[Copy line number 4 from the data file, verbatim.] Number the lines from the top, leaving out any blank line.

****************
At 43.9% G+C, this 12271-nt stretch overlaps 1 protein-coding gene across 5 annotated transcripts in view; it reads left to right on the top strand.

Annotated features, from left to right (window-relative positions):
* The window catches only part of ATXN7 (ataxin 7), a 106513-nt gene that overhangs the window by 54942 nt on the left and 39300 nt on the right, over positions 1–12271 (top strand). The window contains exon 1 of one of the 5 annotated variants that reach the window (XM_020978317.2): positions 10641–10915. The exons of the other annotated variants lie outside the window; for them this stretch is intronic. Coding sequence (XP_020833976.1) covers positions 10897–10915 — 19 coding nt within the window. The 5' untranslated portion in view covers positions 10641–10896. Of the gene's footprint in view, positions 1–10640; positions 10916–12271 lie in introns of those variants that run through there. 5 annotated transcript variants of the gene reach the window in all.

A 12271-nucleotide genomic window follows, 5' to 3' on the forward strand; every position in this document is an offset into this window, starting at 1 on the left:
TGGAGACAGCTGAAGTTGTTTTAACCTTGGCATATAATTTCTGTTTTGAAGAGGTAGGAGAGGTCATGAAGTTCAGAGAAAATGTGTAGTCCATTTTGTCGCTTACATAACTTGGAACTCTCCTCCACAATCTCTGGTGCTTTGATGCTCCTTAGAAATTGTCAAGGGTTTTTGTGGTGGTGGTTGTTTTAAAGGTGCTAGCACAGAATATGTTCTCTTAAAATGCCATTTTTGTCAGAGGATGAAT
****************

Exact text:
A 12271-nucleotide genomic window follows, 5' to 3' on the forward strand; every position in this document is an offset into this window, starting at 1 on the left: